Added in Legal Gambling on June 4, 2019 by Jim Murphy

I was feeling hopeful about the future of sports betting in America after reading the details of Colorado’s surprisingly solid regulatory framework. Leave it to Illinois to bring me crashing back to earth. The story is being reported as Illinois becoming the latest state to legalize sports betting as part of a major gambling expansion. Of course the state couldn’t just offer sports betting because the people of Illinois want it–the proceeds are purportedly going to ‘infrastructure spending’ which begs the question of what drivers are paying tolls for.

I haven’t done the full analysis of the Illinois sports betting regulation but what I have seen looks pretty bad. It’s basically a cash grab for a state with a limitless demand for revenue. Instead of building a viable market that will create jobs, attract business to the state and–yes–bring in much needed revenue Illinois decided to do the ‘hold up sports betting operators while protecting the status quo gambling interests’ routine. You name the anti-competitive, anti-player, anti-private sector, anti-innovation regulatory component that we’ve seen in the worst of state sports betting schemes and you’ll find it in Illinois. Double digit tax rate? Check! Mandate to buy ‘official’ league data? Check! A thinly veiled attempt to protect the status quo gaming players? Check! Ridiculous licensing fees? You got it!


The 15% tax rate isn’t the worst thing about Illinois’ sports betting framework. It’s not good, but believe me it gets much worse. The regulations do provide for sports betting at or within five blocks of sports venues with a seating capacity of more than 17,000. Otherwise, sports betting will be offered at casinos and horse tracks. The ‘in stadium betting’ isn’t a bad idea but Illinois wants to have *stadium staff* serve as ticket writers. At some point in the future, it’ll more likely be done via betting kiosks (hopefully run by a variety of betting companies who know what they’re doing but being Illinois I’m not holding my breath).

Here’s the most transparently cynical ‘anti-player’ component of the regulation–an 18 month ban on companies like DraftKings and FanDuel (and presumably any other company without a brick and mortar presence in Illinois) from offering mobile only betting in the state. Daniel Wallach, who is the founder of a sports betting focused legal firm called Wallach Legal, has this to say:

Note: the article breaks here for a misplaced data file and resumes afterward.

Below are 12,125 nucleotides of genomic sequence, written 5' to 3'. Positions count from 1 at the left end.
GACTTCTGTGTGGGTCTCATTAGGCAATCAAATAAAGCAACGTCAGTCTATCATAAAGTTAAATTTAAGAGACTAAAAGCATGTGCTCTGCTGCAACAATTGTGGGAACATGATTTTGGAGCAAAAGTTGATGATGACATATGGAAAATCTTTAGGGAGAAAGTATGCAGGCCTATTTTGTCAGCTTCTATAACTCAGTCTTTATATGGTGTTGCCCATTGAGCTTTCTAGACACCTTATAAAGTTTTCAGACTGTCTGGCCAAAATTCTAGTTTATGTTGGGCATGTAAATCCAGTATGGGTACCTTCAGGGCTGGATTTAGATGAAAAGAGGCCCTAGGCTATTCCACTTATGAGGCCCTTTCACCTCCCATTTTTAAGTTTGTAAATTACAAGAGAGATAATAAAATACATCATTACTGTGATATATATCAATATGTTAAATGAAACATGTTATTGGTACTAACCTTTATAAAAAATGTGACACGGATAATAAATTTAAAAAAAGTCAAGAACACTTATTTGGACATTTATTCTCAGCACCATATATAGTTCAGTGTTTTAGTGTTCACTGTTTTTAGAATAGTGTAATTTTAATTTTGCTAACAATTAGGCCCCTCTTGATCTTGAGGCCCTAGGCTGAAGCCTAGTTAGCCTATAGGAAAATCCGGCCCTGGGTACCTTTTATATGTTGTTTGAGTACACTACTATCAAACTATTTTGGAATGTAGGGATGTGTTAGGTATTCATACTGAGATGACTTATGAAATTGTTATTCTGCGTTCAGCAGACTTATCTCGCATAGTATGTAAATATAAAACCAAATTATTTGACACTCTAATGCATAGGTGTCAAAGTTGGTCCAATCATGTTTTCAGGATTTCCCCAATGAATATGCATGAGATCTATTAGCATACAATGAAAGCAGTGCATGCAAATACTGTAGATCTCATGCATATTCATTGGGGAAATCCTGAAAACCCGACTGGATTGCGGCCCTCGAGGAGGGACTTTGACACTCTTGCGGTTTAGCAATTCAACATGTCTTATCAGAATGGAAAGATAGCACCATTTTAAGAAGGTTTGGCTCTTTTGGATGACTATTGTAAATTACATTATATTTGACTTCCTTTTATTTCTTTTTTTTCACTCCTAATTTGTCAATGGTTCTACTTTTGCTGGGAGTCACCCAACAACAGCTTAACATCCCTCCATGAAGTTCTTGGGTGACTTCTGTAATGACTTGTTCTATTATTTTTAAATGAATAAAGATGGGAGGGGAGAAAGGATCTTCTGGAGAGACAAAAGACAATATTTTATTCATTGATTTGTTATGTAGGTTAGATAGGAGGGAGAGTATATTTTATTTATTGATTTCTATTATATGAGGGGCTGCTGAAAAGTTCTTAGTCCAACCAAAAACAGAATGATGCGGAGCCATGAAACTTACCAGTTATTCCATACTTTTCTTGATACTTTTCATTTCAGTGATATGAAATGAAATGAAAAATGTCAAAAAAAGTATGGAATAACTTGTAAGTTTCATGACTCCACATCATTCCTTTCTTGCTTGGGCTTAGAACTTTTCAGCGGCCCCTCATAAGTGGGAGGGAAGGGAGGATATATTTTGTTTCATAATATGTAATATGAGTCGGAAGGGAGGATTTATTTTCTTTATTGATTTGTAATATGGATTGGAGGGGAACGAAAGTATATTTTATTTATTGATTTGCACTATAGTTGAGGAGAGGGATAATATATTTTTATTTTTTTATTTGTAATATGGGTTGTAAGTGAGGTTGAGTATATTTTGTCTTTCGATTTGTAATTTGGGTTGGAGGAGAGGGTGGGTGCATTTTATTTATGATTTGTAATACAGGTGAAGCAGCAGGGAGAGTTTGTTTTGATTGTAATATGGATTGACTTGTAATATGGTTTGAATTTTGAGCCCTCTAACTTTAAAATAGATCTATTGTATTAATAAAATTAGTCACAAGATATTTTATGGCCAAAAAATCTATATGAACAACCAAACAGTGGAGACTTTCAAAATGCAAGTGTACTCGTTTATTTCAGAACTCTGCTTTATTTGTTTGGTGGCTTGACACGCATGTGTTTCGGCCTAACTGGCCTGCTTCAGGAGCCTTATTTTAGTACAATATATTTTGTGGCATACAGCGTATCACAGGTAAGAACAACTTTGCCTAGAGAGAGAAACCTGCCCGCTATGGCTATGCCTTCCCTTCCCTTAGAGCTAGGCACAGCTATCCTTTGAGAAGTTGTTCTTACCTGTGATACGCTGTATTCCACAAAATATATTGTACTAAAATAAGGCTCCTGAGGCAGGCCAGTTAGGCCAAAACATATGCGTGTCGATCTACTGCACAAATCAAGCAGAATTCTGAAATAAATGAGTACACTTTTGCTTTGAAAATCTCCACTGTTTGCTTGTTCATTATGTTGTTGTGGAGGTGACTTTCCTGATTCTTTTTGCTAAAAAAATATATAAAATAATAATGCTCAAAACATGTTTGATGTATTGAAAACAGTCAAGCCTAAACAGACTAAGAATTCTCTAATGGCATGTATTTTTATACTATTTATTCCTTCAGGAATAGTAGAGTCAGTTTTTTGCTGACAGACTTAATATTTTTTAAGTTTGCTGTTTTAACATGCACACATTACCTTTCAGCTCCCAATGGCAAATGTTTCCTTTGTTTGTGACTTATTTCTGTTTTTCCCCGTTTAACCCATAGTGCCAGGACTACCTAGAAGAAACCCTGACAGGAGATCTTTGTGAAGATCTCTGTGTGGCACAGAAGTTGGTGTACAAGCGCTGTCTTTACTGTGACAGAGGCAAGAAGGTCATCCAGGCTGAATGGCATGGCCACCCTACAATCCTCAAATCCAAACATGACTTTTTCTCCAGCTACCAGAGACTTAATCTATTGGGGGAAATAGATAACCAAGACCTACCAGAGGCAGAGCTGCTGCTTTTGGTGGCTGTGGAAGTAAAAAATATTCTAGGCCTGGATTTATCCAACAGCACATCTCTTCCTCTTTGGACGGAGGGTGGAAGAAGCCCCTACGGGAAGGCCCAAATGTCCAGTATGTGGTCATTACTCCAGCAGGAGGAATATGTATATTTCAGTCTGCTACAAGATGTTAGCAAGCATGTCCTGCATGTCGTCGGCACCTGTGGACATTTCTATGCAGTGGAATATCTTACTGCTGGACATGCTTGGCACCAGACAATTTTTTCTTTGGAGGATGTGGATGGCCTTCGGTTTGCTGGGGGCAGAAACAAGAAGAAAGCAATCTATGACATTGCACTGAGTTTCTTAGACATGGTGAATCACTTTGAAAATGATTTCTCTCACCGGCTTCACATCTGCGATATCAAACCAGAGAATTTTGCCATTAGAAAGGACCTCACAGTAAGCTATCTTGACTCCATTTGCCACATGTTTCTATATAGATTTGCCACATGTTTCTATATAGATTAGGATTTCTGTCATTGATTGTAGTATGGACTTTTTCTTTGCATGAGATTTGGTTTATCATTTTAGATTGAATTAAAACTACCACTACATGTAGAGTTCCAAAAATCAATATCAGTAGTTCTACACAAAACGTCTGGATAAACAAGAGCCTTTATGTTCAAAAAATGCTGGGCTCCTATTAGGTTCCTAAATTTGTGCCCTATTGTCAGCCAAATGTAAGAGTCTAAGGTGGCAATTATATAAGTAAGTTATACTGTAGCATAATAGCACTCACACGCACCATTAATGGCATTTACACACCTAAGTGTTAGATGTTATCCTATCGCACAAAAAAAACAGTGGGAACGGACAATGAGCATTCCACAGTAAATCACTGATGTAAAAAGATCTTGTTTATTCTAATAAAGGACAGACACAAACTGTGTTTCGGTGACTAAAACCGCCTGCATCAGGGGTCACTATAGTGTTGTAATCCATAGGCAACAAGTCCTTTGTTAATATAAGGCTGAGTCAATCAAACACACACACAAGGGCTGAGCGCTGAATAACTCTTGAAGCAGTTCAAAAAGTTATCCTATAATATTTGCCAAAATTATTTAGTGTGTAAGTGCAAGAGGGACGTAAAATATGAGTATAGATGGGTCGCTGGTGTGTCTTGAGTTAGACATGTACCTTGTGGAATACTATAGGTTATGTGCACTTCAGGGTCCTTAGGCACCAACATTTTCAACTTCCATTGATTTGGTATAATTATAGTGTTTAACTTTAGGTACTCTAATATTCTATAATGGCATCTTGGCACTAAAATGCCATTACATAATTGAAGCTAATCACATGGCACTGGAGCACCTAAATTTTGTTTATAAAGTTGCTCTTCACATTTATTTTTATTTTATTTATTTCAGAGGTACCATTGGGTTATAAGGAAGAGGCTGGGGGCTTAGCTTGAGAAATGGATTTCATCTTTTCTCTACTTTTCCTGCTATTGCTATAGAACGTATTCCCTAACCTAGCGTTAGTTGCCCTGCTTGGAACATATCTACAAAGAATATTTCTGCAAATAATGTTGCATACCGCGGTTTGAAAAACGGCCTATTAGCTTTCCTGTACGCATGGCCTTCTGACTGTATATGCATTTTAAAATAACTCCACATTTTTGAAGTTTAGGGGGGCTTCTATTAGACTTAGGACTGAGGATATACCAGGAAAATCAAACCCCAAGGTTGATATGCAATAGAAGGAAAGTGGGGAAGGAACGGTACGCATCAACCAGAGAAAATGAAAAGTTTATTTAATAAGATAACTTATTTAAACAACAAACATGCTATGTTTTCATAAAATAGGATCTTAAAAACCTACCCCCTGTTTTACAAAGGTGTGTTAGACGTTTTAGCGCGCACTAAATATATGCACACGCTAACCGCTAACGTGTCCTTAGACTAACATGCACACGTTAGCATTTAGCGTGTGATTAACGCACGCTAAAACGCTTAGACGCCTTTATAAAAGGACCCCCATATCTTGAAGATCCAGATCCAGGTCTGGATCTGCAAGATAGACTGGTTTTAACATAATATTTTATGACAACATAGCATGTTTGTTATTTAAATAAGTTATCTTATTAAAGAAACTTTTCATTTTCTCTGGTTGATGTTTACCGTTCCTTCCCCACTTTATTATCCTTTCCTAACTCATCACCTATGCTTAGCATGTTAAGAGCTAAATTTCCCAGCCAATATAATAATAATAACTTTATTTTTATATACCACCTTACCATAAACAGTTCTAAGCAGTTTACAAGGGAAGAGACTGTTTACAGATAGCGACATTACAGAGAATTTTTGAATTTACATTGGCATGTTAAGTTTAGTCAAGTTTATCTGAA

“Sports betting is becoming increasingly mobile and having a robust mobile environment will ensure Illinois reaches its maximum potential. Not having one will cost the state significant revenues. It’s really about consumer choice and consumer protection.”


Actually, it *should* be about consumer choice and consumer protection. Instead, it’s about cronyism and protecting the status quo gambling interests in the state. The same story that has repeated itself in the overwhelming majority of states that have ‘legalized’ sports betting. Want to guess how much it’ll cost for a license? Try between $3.2 million and $10 million. The reason for the extreme range of high and low is unclear (like I said, I haven’t read through everything yet) but don’t be surprised if it is also rooted in protecting the financial benefactors of the political set.

Also in the gambling expansion package–a new casino in Chicago (only one, presumably for sale to the highest bidder) and slot machines at the city’s two airports. No doubt that will also be a monopoly awarded to a politically well connected company. Lottery retailers can also pony up what will no doubt be an absurd amount of money to take bets but they’ll be *parlays only*. If you want to bet a single game you’ll have to head to one of the big campaign contributors of the political class…er…to one of the state’s brick and mortar facilities.

It should go without saying that there will be no betting on Illinois colleges. Because of what are obviously some very good reasons whatever they might be. Even though there might be legal sports betting in Illinois by the time NFL season starts you’re betting off taking your business somewhere else–either online or to a neighboring state like Indiana.

About the Author

Jim Murphy

For more than 25 years, Jim Murphy has written extensively on gambling theory and practice. Jim Murphy has been quoted in media from the Wall Street Journal to REASON Magazine. Murphy worked as a radio and podcasting host broadcasting to an international audience that depended on his expertise and advice.

June 3, 2019

The History of Blackjack aka ’21’

June 7, 2019

Understanding Blackjack Basic Strategy